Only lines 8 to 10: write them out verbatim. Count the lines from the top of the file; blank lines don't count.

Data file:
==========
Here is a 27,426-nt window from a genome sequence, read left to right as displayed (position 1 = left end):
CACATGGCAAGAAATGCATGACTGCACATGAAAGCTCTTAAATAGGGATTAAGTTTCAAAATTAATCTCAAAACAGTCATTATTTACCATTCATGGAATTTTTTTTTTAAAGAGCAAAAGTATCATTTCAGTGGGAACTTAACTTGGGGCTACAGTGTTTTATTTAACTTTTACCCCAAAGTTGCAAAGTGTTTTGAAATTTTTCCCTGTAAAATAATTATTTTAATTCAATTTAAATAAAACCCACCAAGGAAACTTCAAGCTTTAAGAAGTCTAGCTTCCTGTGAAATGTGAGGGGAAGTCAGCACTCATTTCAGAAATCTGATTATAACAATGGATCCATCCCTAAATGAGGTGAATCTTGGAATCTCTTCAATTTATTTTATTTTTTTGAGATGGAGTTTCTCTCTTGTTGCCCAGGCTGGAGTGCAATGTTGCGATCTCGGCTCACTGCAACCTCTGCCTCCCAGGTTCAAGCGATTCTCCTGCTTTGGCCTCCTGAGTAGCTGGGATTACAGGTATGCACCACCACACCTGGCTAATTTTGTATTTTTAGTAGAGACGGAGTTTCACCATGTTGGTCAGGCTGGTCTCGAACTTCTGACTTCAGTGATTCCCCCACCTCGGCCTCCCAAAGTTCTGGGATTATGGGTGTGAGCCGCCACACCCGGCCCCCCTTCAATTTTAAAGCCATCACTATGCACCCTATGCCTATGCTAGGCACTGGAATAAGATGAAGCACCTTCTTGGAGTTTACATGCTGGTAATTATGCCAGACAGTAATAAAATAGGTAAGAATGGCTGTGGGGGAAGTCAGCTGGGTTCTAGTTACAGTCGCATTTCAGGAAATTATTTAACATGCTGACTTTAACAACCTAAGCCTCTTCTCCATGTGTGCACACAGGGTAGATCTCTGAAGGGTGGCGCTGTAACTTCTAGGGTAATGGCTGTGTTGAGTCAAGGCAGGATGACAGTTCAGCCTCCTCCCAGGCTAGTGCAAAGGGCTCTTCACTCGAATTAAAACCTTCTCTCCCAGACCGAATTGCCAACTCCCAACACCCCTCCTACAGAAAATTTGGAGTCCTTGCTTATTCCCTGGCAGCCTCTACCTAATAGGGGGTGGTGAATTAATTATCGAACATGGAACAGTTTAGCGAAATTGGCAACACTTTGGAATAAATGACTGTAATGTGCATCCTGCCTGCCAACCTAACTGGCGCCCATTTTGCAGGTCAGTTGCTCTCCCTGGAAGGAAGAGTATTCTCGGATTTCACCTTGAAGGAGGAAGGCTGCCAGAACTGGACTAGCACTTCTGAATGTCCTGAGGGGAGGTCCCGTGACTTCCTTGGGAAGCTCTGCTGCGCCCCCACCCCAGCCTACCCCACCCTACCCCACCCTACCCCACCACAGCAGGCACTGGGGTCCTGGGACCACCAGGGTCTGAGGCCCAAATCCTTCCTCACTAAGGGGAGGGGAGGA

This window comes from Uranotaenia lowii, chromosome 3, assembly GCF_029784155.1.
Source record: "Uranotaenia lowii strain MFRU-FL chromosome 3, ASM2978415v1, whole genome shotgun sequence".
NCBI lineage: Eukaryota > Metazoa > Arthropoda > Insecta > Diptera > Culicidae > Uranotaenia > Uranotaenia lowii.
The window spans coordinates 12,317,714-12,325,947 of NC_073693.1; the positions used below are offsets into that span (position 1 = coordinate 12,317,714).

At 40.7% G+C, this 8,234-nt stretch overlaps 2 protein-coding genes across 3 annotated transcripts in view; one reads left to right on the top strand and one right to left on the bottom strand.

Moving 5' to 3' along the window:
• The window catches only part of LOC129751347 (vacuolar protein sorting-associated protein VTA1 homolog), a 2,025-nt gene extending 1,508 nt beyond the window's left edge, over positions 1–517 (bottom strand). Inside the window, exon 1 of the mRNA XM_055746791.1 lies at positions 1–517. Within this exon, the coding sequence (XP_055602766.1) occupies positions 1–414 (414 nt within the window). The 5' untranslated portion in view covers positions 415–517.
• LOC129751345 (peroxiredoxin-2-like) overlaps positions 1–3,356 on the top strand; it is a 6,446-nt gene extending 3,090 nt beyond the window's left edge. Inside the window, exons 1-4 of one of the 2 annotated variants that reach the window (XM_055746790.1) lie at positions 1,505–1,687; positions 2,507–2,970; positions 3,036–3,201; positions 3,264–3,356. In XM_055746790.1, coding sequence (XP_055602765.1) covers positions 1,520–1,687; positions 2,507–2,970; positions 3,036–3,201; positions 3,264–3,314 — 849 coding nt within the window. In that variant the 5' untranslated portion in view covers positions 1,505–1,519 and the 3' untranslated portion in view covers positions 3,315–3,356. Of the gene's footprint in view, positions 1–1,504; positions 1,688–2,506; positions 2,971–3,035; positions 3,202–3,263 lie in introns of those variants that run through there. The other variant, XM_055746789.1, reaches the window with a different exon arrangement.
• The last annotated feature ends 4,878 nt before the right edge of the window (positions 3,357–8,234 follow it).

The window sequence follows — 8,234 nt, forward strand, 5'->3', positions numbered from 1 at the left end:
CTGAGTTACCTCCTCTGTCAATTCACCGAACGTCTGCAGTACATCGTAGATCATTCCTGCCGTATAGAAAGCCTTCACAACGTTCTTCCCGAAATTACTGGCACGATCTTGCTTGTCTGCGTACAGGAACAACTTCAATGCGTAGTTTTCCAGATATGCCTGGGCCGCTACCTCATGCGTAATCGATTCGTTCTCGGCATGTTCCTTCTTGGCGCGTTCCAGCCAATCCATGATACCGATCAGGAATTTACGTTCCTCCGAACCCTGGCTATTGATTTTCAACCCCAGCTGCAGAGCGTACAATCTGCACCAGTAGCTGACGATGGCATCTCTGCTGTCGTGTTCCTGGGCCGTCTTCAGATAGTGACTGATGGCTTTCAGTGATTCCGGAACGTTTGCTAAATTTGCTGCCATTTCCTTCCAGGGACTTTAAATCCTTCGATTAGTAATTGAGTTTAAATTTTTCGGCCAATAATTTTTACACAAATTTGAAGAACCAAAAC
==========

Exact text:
Moving 5' to 3' along the window:
• The window catches only part of LOC129751347 (vacuolar protein sorting-associated protein VTA1 homolog), a 2,025-nt gene extending 1,508 nt beyond the window's left edge, over positions 1–517 (bottom strand). Inside the window, exon 1 of the mRNA XM_055746791.1 lies at positions 1–517. Within this exon, the coding sequence (XP_055602766.1) occupies positions 1–414 (414 nt within the window). The 5' untranslated portion in view covers positions 415–517.
• LOC129751345 (peroxiredoxin-2-like) overlaps positions 1–3,356 on the top strand; it is a 6,446-nt gene extending 3,090 nt beyond the window's left edge. Inside the window, exons 1-4 of one of the 2 annotated variants that reach the window (XM_055746790.1) lie at positions 1,505–1,687; positions 2,507–2,970; positions 3,036–3,201; positions 3,264–3,356. In XM_055746790.1, coding sequence (XP_055602765.1) covers positions 1,520–1,687; positions 2,507–2,970; positions 3,036–3,201; positions 3,264–3,314 — 849 coding nt within the window. In that variant the 5' untranslated portion in view covers positions 1,505–1,519 and the 3' untranslated portion in view covers positions 3,315–3,356. Of the gene's footprint in view, positions 1–1,504; positions 1,688–2,506; positions 2,971–3,035; positions 3,202–3,263 lie in introns of those variants that run through there. The other variant, XM_055746789.1, reaches the window with a different exon arrangement.